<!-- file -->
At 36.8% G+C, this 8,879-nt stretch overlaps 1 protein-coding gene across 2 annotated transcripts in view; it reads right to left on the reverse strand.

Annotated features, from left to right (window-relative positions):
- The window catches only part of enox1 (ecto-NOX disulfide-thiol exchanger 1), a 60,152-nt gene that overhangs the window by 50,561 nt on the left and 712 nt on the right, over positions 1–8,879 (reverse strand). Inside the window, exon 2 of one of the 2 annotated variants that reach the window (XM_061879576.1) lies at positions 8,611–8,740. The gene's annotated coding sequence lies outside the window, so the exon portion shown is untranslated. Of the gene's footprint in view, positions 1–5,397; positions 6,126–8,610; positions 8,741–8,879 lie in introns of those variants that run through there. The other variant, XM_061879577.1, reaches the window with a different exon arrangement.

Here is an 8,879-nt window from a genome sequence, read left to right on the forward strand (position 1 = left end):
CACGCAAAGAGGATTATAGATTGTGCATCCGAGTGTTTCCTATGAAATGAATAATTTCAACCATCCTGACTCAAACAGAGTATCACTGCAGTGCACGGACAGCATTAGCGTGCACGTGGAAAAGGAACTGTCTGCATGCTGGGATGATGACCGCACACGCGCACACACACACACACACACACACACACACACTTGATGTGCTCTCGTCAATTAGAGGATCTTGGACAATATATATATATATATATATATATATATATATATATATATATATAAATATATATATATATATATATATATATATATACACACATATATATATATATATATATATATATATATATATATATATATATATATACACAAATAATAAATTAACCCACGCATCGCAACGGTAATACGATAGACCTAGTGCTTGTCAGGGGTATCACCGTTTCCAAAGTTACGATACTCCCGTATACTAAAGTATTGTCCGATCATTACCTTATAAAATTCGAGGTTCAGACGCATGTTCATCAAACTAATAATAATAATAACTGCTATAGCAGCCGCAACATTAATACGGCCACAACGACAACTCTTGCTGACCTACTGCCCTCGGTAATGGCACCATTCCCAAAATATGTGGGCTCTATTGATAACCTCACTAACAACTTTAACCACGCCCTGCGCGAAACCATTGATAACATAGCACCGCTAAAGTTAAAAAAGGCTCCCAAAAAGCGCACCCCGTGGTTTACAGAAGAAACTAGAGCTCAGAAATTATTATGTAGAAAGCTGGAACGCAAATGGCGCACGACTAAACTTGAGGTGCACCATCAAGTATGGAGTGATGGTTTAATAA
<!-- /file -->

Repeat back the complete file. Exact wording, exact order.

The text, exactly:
At 36.8% G+C, this 8,879-nt stretch overlaps 1 protein-coding gene across 2 annotated transcripts in view; it reads right to left on the reverse strand.

Annotated features, from left to right (window-relative positions):
- The window catches only part of enox1 (ecto-NOX disulfide-thiol exchanger 1), a 60,152-nt gene that overhangs the window by 50,561 nt on the left and 712 nt on the right, over positions 1–8,879 (reverse strand). Inside the window, exon 2 of one of the 2 annotated variants that reach the window (XM_061879576.1) lies at positions 8,611–8,740. The gene's annotated coding sequence lies outside the window, so the exon portion shown is untranslated. Of the gene's footprint in view, positions 1–5,397; positions 6,126–8,610; positions 8,741–8,879 lie in introns of those variants that run through there. The other variant, XM_061879577.1, reaches the window with a different exon arrangement.

Here is an 8,879-nt window from a genome sequence, read left to right on the forward strand (position 1 = left end):
CACGCAAAGAGGATTATAGATTGTGCATCCGAGTGTTTCCTATGAAATGAATAATTTCAACCATCCTGACTCAAACAGAGTATCACTGCAGTGCACGGACAGCATTAGCGTGCACGTGGAAAAGGAACTGTCTGCATGCTGGGATGATGACCGCACACGCGCACACACACACACACACACACACACACACACTTGATGTGCTCTCGTCAATTAGAGGATCTTGGACAATATATATATATATATATATATATATATATATATATATATATATAAATATATATATATATATATATATATATATATACACACATATATATATATATATATATATATATATATATATATATATATATATATACACAAATAATAAATTAACCCACGCATCGCAACGGTAATACGATAGACCTAGTGCTTGTCAGGGGTATCACCGTTTCCAAAGTTACGATACTCCCGTATACTAAAGTATTGTCCGATCATTACCTTATAAAATTCGAGGTTCAGACGCATGTTCATCAAACTAATAATAATAATAACTGCTATAGCAGCCGCAACATTAATACGGCCACAACGACAACTCTTGCTGACCTACTGCCCTCGGTAATGGCACCATTCCCAAAATATGTGGGCTCTATTGATAACCTCACTAACAACTTTAACCACGCCCTGCGCGAAACCATTGATAACATAGCACCGCTAAAGTTAAAAAAGGCTCCCAAAAAGCGCACCCCGTGGTTTACAGAAGAAACTAGAGCTCAGAAATTATTATGTAGAAAGCTGGAACGCAAATGGCGCACGACTAAACTTGAGGTGCACCATCAAGTATGGAGTGATGGTTTAATAA